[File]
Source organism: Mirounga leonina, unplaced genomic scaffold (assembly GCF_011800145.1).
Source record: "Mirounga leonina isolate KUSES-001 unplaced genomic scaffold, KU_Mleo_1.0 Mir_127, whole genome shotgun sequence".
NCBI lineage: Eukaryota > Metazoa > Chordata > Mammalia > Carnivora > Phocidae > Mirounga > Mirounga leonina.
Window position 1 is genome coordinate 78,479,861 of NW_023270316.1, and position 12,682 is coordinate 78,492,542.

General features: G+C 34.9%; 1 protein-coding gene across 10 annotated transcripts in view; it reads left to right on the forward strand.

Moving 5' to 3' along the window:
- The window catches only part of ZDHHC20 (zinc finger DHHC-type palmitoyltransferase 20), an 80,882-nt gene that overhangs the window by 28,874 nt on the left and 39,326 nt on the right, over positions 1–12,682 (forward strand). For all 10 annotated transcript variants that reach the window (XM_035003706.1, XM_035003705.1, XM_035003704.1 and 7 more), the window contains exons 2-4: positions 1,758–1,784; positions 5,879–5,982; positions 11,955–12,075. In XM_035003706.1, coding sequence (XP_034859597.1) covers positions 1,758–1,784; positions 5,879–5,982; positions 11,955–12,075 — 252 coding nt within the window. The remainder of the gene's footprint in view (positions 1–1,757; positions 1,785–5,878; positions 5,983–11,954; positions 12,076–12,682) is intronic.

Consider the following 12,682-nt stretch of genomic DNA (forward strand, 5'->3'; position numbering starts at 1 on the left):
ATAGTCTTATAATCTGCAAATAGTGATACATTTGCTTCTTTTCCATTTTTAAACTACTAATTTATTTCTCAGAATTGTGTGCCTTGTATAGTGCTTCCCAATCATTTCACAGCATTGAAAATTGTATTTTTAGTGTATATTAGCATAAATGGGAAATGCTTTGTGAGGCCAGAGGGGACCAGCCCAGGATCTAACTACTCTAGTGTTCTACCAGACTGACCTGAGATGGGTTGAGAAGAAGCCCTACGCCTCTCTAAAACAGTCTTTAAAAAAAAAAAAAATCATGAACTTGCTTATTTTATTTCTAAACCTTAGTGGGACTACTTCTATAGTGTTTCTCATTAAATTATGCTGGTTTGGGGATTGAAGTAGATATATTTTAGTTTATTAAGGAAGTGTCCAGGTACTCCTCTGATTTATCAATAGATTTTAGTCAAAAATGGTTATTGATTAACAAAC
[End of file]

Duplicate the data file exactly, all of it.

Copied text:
Source organism: Mirounga leonina, unplaced genomic scaffold (assembly GCF_011800145.1).
Source record: "Mirounga leonina isolate KUSES-001 unplaced genomic scaffold, KU_Mleo_1.0 Mir_127, whole genome shotgun sequence".
NCBI lineage: Eukaryota > Metazoa > Chordata > Mammalia > Carnivora > Phocidae > Mirounga > Mirounga leonina.
Window position 1 is genome coordinate 78,479,861 of NW_023270316.1, and position 12,682 is coordinate 78,492,542.

General features: G+C 34.9%; 1 protein-coding gene across 10 annotated transcripts in view; it reads left to right on the forward strand.

Moving 5' to 3' along the window:
- The window catches only part of ZDHHC20 (zinc finger DHHC-type palmitoyltransferase 20), an 80,882-nt gene that overhangs the window by 28,874 nt on the left and 39,326 nt on the right, over positions 1–12,682 (forward strand). For all 10 annotated transcript variants that reach the window (XM_035003706.1, XM_035003705.1, XM_035003704.1 and 7 more), the window contains exons 2-4: positions 1,758–1,784; positions 5,879–5,982; positions 11,955–12,075. In XM_035003706.1, coding sequence (XP_034859597.1) covers positions 1,758–1,784; positions 5,879–5,982; positions 11,955–12,075 — 252 coding nt within the window. The remainder of the gene's footprint in view (positions 1–1,757; positions 1,785–5,878; positions 5,983–11,954; positions 12,076–12,682) is intronic.

Consider the following 12,682-nt stretch of genomic DNA (forward strand, 5'->3'; position numbering starts at 1 on the left):
ATAGTCTTATAATCTGCAAATAGTGATACATTTGCTTCTTTTCCATTTTTAAACTACTAATTTATTTCTCAGAATTGTGTGCCTTGTATAGTGCTTCCCAATCATTTCACAGCATTGAAAATTGTATTTTTAGTGTATATTAGCATAAATGGGAAATGCTTTGTGAGGCCAGAGGGGACCAGCCCAGGATCTAACTACTCTAGTGTTCTACCAGACTGACCTGAGATGGGTTGAGAAGAAGCCCTACGCCTCTCTAAAACAGTCTTTAAAAAAAAAAAAAATCATGAACTTGCTTATTTTATTTCTAAACCTTAGTGGGACTACTTCTATAGTGTTTCTCATTAAATTATGCTGGTTTGGGGATTGAAGTAGATATATTTTAGTTTATTAAGGAAGTGTCCAGGTACTCCTCTGATTTATCAATAGATTTTAGTCAAAAATGGTTATTGATTAACAAAC